How to value shares yourself

*Kirk Swart
2015-11-23 16:11
 iStock

Cape Town - Is the market cheap or expensive? Is a certain sector overvalued or undervalued? Naspers is trading at over R2 000 per share. Is that expensive? It sure sounds expensive with Steinhoff at just over R80.

It does not necessarily mean that a share with a high price is expensive and those with lower prices are less so. The share that is priced at R2 000 might earn a R1 000 per share for each of their shareholders while the one at R80 or R90 only earns R5 per share.

Below are some of the more common evaluation techniques that might help when valuing shares.

1. Price to Earnings ratio

The Price to Earnings ratio, or PE ratio, is one of the common indicators when valuing shares. Calculating the PE ratio is as easy as taking the price of a share divided by the earnings per share (EPS).

For example, if a share is priced at R100 and EPS is R5, then the share will have a PE ratio of 20. This means at current earnings of R10 per annum, it will take earnings 20 years to pay off the share price. 

The PE ratio changes daily as the prices of shares change, as well as annually when companies announce their EPS for  the past financial year.

Two of the shares with the highest PE ratio's on the JSE are Naspers [JSE:NPN] with a PE of 120 and Curro [JSE:CUR] with a PE of 200.

Companies like Sasol [JSE:SOL] and Liberty [JSE:LBT], who are currently experiencing some pressure on earnings are trading at a PE of around 8.

2. Dividend yield

The dividend yield is another common valuation technique. A company may decide to distribute some of the profit it made in a year as dividends to shareholders. Again, if a company has a share price of a R100 and declared a dividend of R5 it has a dividend yield of 5%.

It is a worthwhile exercise to compare the dividend yields of companies with the yields on money market accounts and other interest-generating assets.

On face value, it would appear that companies with a higher dividend yield are beneficial but it does not necessarily mean it is a better company.

Companies may very well be in a growth phase in which no dividend gets paid as all earnings are reinvested for future growth.

The South African banking sector is trading on an attractive dividend yield of 4% to 6%.

3. Operating profit margin

The operating profit margin is as much of an efficiency ratio as it is a technique to value shares. The operating profit margin measures how much of the revenue a company generates, is turned into profit.

It is calculated by taking the profit generated and dividing it into the operating revenue generated as a percentage.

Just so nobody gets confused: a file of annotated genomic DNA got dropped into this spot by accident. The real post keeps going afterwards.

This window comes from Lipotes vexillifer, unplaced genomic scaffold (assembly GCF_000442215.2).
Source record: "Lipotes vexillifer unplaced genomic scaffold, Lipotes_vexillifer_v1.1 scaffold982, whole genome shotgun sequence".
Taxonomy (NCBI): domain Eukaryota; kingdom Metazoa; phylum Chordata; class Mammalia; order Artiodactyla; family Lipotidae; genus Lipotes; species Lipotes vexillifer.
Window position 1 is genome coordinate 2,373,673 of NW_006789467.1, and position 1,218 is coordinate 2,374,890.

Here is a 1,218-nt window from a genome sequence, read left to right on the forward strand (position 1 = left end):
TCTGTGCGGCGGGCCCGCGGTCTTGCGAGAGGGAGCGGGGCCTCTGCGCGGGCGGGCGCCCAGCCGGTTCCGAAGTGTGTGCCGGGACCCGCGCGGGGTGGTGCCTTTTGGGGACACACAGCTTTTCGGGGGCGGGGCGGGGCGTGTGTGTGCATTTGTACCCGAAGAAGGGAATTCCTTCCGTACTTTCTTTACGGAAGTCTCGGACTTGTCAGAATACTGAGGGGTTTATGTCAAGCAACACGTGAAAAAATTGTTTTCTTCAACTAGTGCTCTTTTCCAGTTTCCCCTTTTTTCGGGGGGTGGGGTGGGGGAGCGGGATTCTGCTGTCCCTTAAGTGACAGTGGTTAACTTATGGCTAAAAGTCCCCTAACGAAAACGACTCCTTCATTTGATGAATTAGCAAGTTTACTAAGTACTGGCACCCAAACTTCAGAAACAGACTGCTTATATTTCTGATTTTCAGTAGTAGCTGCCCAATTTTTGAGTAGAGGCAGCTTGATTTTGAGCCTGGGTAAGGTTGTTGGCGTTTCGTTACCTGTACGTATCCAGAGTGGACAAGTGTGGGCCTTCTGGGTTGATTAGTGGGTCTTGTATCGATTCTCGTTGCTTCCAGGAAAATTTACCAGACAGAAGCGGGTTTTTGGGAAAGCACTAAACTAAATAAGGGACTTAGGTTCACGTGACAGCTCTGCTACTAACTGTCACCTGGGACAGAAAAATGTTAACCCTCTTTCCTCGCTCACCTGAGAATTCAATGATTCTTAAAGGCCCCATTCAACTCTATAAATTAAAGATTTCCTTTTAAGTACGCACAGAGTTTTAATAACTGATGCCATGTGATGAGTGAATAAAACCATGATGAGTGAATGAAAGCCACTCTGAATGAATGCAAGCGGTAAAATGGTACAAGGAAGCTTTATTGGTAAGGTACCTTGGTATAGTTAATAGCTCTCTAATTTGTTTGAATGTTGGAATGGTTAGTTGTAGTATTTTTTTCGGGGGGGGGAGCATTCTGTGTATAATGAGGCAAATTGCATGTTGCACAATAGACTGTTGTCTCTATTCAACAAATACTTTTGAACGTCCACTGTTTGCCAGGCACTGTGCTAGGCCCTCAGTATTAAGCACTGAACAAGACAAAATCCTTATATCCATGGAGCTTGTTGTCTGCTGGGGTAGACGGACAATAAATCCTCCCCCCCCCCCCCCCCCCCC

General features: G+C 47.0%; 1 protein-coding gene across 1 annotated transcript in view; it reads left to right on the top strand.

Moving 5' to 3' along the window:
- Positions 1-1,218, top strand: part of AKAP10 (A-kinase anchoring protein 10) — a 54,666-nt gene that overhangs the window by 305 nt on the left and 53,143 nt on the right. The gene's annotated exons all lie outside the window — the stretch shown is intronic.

The result should be compared to previous years as well as competitors to learn how well a company is turning revenue into profit.

Companies with big labour expenses will have lower profit margins than, for example, IT companies that are not very labour intensive.

4. Price to Book ratio

For all the valuation techniques that are used in valuing a company from its income statement, it is very important for investors to also do balance sheet valuations.

A company's balance sheet will show investors the value of a company’s assets and liabilities.

One of the popular balance sheet valuation techniques is the Price to Book ratio. This gives investors an indication of the price they pay per share if all the liabilities and debt are deducted from the assets.

If a company's share is trading at less than the book value per share, it is believed to offer good value.

A share trading at a discount to book value may be attractive even if the company is not performing efficiently or growing strongly, as investors would receive more than their investment back if the company were acquired or liquidated.

5. Current and quick ratio

The current ratio is a more immediate guide as it measures current assets (convertible into cash within 12 months) divided by current liabilities (with a maturity of 12 months or less).

The quick ratio is an even more immediate measure of financial stability, similar to the current ratio but excludes inventories from the current assets.

The inventory levels get excluded in the calculation of the quick ratio, as it can be difficult for a company to sell their excess inventory at a fair price when they are under pressure or when the market is in over-supply.

* Kirk Swart is an analyst at Overberg Asset Management (OAM), an Authorised Financial Services Provider (No. 783) which specialises in the private management of local and global discretionary portfolios as well as pension products.

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